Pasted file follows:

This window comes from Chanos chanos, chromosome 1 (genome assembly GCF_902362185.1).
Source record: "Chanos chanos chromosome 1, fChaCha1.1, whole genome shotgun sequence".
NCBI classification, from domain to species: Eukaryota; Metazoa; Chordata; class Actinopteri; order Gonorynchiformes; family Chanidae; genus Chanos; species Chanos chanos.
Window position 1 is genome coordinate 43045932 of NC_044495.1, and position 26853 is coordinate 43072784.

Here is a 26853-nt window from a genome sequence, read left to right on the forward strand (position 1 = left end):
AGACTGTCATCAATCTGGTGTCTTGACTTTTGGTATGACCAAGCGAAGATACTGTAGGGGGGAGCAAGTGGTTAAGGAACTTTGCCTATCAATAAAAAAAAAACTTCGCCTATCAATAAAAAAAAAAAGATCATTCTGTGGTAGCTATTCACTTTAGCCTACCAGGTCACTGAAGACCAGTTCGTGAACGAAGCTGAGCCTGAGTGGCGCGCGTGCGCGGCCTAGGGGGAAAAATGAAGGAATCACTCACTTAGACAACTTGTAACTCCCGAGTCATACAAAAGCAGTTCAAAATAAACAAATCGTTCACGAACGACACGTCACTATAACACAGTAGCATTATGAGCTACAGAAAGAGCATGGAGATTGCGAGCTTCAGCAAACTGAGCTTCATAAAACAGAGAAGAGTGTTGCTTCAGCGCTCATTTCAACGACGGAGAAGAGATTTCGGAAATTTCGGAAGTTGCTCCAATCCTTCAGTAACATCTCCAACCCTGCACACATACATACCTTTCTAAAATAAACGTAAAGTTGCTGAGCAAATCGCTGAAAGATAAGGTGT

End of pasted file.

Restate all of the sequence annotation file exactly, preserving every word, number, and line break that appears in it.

This window comes from Chanos chanos, chromosome 1 (genome assembly GCF_902362185.1).
Source record: "Chanos chanos chromosome 1, fChaCha1.1, whole genome shotgun sequence".
NCBI classification, from domain to species: Eukaryota; Metazoa; Chordata; class Actinopteri; order Gonorynchiformes; family Chanidae; genus Chanos; species Chanos chanos.
Window position 1 is genome coordinate 43045932 of NC_044495.1, and position 26853 is coordinate 43072784.

Here is a 26853-nt window from a genome sequence, read left to right on the forward strand (position 1 = left end):
AGACTGTCATCAATCTGGTGTCTTGACTTTTGGTATGACCAAGCGAAGATACTGTAGGGGGGAGCAAGTGGTTAAGGAACTTTGCCTATCAATAAAAAAAAAACTTCGCCTATCAATAAAAAAAAAAAGATCATTCTGTGGTAGCTATTCACTTTAGCCTACCAGGTCACTGAAGACCAGTTCGTGAACGAAGCTGAGCCTGAGTGGCGCGCGTGCGCGGCCTAGGGGGAAAAATGAAGGAATCACTCACTTAGACAACTTGTAACTCCCGAGTCATACAAAAGCAGTTCAAAATAAACAAATCGTTCACGAACGACACGTCACTATAACACAGTAGCATTATGAGCTACAGAAAGAGCATGGAGATTGCGAGCTTCAGCAAACTGAGCTTCATAAAACAGAGAAGAGTGTTGCTTCAGCGCTCATTTCAACGACGGAGAAGAGATTTCGGAAATTTCGGAAGTTGCTCCAATCCTTCAGTAACATCTCCAACCCTGCACACATACATACCTTTCTAAAATAAACGTAAAGTTGCTGAGCAAATCGCTGAAAGATAAGGTGT